Cases You Should Know
Tomayto, tomahto: In Dalton and Archer-Reid v. Pace Joint Interests-Denver, LLC and Chiropractic Healthcare Solutions, LLC, W.C. Nos. 4-977-664 & 4-977-800 (September 22, 2016), while addressing a unique factual scenario involving two alleged employers, ICAO clarified the concepts of joint employment, dual employment, and loaned employment. ICAO noted neither Colorado appellate courts nor ICAO previously have adopted or applied Larson’s distinct classifications of “joint employment” or “dual employment.” Rather, these courts have used the terms interchangeably. Larson’s Workers’ Compensation distinguishes joint employment from dual employment:
Dual employment occurs when a single employee, under contract with two employers, and under the separate control of each, performs services for the most part for each employer separately, and when the service for each employer is largely unrelated to that for the other. In such a case, the employers may be liable for workmen’s compensation separately or jointly, depending on the severability of the employee’s activity at the time of injury.
ICAO also noted that, under the Colorado Workers’ Compensation Act, a loaned employee and an employee are not the same. C.R.S. §8-41-303 provides: “Where an employer . . . loans the service of any of the employer’s employees . . . to any third person, the employer shall be liable for any compensation thereafter for any injuries or death of said employee . . . unless it appears from the evidence that said loaning constitutes a new contract of hire, express or implied, between the employee whose services were loaned and the person to whom the employee was loaned.” Moral of the Story: Do not use the terms joint employment, dual employment, and loaned employment loosely—these terms embody distinct concepts.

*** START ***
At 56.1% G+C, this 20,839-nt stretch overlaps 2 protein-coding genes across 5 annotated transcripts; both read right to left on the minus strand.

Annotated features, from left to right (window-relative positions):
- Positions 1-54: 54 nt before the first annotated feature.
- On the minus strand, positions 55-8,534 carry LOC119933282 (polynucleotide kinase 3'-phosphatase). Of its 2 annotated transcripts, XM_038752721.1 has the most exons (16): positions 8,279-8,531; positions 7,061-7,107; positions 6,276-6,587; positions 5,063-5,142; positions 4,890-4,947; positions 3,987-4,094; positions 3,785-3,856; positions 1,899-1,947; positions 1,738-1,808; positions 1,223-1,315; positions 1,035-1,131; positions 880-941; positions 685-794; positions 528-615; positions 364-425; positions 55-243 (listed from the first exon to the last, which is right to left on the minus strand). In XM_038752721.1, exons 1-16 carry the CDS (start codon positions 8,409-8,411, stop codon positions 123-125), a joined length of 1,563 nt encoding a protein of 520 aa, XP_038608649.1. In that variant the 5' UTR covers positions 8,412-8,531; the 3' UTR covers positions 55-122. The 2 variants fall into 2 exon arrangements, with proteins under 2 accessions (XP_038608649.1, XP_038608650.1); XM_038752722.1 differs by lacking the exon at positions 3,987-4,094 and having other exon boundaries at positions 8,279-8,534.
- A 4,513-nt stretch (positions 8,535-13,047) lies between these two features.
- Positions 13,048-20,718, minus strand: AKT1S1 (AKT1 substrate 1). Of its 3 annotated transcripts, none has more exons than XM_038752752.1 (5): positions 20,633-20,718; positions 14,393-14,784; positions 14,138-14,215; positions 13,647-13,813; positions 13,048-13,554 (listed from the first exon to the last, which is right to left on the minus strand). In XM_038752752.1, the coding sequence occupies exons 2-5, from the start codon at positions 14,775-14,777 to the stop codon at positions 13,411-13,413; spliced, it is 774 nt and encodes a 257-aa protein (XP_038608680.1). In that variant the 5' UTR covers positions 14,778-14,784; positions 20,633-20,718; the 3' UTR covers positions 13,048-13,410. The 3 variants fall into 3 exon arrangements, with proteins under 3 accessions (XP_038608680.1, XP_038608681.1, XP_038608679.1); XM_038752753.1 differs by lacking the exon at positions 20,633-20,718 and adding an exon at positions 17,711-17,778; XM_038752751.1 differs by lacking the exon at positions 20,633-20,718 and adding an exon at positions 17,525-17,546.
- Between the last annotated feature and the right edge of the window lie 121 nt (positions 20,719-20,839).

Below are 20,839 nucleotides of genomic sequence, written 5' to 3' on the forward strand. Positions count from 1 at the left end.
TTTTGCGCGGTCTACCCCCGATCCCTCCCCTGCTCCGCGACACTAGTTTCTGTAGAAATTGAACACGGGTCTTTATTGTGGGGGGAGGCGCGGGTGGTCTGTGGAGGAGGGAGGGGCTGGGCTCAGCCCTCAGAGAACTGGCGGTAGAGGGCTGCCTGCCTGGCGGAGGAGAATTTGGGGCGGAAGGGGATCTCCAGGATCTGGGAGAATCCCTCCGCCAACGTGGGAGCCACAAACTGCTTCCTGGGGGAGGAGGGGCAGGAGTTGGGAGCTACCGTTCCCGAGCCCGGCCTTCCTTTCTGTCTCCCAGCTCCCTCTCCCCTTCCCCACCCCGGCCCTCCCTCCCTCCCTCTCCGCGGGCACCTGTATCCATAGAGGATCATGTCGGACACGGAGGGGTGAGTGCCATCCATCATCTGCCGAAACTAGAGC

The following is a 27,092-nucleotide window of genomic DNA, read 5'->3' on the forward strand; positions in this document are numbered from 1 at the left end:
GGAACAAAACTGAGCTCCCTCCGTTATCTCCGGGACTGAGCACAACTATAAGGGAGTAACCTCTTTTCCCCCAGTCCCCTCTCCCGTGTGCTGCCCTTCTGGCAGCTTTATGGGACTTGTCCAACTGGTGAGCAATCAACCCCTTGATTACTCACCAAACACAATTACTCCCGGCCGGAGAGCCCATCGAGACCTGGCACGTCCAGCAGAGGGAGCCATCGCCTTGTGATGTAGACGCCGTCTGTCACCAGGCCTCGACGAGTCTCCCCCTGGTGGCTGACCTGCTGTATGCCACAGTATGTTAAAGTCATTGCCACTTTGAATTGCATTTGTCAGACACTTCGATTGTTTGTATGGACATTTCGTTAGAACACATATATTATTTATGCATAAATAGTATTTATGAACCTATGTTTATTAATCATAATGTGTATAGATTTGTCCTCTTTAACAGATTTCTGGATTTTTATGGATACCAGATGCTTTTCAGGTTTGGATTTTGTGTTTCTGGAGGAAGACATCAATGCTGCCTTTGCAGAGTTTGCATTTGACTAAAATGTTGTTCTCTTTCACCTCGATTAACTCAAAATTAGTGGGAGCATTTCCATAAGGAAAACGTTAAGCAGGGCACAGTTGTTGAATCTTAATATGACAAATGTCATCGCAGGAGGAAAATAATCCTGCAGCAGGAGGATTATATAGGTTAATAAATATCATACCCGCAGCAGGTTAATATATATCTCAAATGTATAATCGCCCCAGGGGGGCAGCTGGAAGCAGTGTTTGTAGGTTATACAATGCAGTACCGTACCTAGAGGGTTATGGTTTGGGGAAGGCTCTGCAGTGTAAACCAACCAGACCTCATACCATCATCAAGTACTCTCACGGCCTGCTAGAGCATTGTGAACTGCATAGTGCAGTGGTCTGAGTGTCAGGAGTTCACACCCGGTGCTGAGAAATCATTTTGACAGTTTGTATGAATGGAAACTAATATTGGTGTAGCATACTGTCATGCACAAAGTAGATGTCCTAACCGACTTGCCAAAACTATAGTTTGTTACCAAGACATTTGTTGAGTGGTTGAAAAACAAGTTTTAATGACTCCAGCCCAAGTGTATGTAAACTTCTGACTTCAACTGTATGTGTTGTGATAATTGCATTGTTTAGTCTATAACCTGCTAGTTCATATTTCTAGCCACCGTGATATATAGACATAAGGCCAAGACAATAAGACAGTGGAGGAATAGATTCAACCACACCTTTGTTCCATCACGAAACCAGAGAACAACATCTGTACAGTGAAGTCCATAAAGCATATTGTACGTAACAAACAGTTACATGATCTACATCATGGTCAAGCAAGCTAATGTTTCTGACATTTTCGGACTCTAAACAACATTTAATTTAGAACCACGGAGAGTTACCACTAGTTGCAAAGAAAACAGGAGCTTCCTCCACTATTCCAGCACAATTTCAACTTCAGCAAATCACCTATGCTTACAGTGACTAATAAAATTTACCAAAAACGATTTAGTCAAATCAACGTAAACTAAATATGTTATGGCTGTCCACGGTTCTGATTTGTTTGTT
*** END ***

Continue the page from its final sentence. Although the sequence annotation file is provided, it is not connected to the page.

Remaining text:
An indirect green light on appeals from the General Assembly: In Huston v. Allcable, Inc., W.C. No. 4-997-535 (October 5, 2016), the ALJ ordered a change of authorized treating physician pursuant to § 8-43-404(5)(a)(VI), C.R.S. and Respondents appealed. ICAO considered whether §8-32-301(2) bars review of an order requiring a change of physician since such an order arguably does not require payment of a benefit. In prior cases, ICAO found orders granting a change of physician not reviewable because authorization itself is not a benefit. ICAO departed from its prior position, citing recent statutory changes which compel Respondents to pay for a minimum of one appointment with the new ATP after a change of physician pursuant to §8-43-404(5)(a)(VI). Since the change of physician statute now requires payment by Respondents, an order granting a change of physician is appealable. Moral of the Story: As a result of recent statutory changes, C.R.S. §8-43-301(2) no longer bars appeal of an order granting a change of physician.
Short and sweet: adjudication on the pleadings: In Adams v. Heart of the Rockies, W.C. No. 4-947-7301, a dispute arose as to the Respondents’ entitlement to recover an overpayment. The parties agreed to forego a hearing and request an Order on the pleadings. The ALJ issued a Summary Order in favor of the Respondents, which did not address the Claimant’s arguments. The Claimant appealed, and the ICAO concluded, based on the Summary Order, that the ALJ implicitly found the Claimant’s factual allegations unpersuasive. The ICAO noted, though not in dispute, that a request for a full findings of fact under §8-43-215, C.R.S. is not available where a summary order is issued on the pleadings without a hearing. Moral of the story: Where issues are adjudicated on the pleadings, you may not request full findings of fact.